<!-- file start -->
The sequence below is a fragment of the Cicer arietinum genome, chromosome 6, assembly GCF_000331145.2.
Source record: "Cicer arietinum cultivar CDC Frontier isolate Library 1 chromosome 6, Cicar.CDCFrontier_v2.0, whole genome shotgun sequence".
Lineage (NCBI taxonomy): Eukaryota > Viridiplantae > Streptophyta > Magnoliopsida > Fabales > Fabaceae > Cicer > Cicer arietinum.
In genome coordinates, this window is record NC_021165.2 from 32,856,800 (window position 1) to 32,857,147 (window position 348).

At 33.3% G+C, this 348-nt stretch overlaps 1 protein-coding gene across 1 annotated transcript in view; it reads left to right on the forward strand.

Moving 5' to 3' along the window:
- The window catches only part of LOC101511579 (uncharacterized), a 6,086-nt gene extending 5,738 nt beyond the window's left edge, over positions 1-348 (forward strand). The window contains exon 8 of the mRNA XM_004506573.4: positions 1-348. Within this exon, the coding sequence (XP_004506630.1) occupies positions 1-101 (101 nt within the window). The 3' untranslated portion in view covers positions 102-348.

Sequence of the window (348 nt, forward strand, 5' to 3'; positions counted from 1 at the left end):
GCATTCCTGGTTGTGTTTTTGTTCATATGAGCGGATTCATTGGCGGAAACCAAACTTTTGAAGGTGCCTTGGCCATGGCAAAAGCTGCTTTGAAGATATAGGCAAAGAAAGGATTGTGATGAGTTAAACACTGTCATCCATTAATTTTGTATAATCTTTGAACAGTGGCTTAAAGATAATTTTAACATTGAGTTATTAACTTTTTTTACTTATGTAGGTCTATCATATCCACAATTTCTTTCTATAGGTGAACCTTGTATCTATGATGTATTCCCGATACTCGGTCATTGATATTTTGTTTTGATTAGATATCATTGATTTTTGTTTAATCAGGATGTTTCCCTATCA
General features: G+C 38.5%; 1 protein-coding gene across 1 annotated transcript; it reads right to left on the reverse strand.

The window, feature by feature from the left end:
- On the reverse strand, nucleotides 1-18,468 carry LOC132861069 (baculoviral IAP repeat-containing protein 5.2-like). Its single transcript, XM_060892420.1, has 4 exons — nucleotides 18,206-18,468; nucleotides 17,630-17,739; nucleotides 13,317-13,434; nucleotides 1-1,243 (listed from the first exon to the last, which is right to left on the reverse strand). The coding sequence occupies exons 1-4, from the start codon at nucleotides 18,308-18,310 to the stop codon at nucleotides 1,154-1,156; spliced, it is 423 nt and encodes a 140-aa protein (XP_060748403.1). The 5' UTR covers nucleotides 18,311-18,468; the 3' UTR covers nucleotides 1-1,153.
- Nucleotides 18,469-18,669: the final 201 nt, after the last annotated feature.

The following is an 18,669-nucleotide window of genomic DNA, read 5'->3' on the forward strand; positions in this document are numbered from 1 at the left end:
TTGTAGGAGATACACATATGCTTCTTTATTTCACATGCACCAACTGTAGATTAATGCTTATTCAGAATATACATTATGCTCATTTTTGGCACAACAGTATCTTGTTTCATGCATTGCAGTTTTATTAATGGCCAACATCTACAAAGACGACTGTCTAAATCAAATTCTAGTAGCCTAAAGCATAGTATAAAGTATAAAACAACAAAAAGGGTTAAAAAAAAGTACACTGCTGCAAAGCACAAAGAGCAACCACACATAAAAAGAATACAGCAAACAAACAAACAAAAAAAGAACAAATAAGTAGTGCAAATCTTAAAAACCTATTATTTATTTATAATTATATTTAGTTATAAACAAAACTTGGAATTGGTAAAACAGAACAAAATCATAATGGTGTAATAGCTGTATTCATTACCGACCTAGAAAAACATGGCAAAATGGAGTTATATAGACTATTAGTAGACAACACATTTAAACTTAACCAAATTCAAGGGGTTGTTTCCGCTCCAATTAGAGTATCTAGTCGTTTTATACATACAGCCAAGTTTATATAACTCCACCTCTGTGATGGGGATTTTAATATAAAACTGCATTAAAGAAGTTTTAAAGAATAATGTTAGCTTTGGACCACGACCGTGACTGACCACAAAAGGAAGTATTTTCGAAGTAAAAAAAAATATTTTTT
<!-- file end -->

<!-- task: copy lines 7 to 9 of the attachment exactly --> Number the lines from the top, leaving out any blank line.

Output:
- The window catches only part of LOC101511579 (uncharacterized), a 6,086-nt gene extending 5,738 nt beyond the window's left edge, over positions 1-348 (forward strand). The window contains exon 8 of the mRNA XM_004506573.4: positions 1-348. Within this exon, the coding sequence (XP_004506630.1) occupies positions 1-101 (101 nt within the window). The 3' untranslated portion in view covers positions 102-348.

Sequence of the window (348 nt, forward strand, 5' to 3'; positions counted from 1 at the left end):
GCATTCCTGGTTGTGTTTTTGTTCATATGAGCGGATTCATTGGCGGAAACCAAACTTTTGAAGGTGCCTTGGCCATGGCAAAAGCTGCTTTGAAGATATAGGCAAAGAAAGGATTGTGATGAGTTAAACACTGTCATCCATTAATTTTGTATAATCTTTGAACAGTGGCTTAAAGATAATTTTAACATTGAGTTATTAACTTTTTTTACTTATGTAGGTCTATCATATCCACAATTTCTTTCTATAGGTGAACCTTGTATCTATGATGTATTCCCGATACTCGGTCATTGATATTTTGTTTTGATTAGATATCATTGATTTTTGTTTAATCAGGATGTTTCCCTATCA